Work-life balance for working parents and carers - a BusinessEurope position paper
- The EU needs more and efficient childcare facilities with extended opening hours, as well as facilities for older people. This is where European and national policy efforts should concentrate to allow men and women to better reconcile work and family life. Public-private partnership should also be fostered in this area.
- BusinessEurope fully supports the goal to increase women’s employment participation. However, the European Commission’s legislative proposal on work-life balance will have a main impact to encourage more parents and carers, men and women, to not work. This is an outdated and one-sided vision of reconciliation, which does not fit with today’s reality of the workplace. It will also have far-reaching costs for employers, which the Commission’s impact assessment underestimates while anticipating unrealistic returns.
- Putting forward a catalogue of leaves at EU level, whereas Europe is already at the forefront in this field globally, jeopardises the current functioning of leave arrangements in the Member States, and creates the risk of making leaves counterproductive for the economy. Subsidiarity and proportionality principles must be respected. In addition, by proposing to repeal the current parental leave directive, the Commission has chosen an approach that is ignoring the autonomy of the social dialogue.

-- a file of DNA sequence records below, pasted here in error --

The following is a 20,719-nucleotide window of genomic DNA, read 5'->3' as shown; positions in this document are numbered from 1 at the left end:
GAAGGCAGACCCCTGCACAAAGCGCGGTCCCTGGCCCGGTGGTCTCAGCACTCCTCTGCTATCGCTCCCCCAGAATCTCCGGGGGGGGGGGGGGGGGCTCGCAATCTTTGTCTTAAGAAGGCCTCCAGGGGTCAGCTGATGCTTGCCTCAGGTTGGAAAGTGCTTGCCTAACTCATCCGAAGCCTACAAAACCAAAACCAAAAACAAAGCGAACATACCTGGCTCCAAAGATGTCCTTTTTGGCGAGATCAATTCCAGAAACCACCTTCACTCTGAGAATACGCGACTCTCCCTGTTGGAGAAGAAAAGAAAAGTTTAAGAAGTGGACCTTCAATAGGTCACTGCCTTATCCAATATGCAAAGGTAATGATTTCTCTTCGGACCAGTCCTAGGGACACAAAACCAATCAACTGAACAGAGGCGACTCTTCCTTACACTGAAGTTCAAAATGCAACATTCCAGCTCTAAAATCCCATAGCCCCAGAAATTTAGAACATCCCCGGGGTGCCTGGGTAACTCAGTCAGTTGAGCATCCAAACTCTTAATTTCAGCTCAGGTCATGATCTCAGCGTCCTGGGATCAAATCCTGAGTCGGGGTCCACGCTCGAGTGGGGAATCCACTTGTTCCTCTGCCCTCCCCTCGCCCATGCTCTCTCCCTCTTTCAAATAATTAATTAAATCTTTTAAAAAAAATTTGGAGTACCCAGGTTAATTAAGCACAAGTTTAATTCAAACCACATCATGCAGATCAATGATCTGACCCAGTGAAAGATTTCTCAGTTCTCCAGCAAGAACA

- The European Commission clearly misses the point that, in fact, companies’ competitiveness is the main variable leading them to create more jobs. Flexible working arrangements agreed at company level can play a key role to respond at the same time to companies’ changing needs reflecting production cycles and to workers’ preferences.
- Europe’s changing demographics can be detrimental to long-term economic growth potential in the EU if levels of fertility remain lower than the number of children that men and women actually desire.
What does BusinessEurope aim for?
- BusinessEurope aims for a change of policy focus at EU level from leaves to investments and coordinated national policies aiming to improve the availability and functioning of care infrastructures.
- Families being able to choose for themselves how best to reconcile work and family life duties in a way that does not hinder parents’ and carers’ participation in work.
- Supporting progress in cultural roles of men and women in terms of the sharing of family responsibilities, in accordance with their values and wishes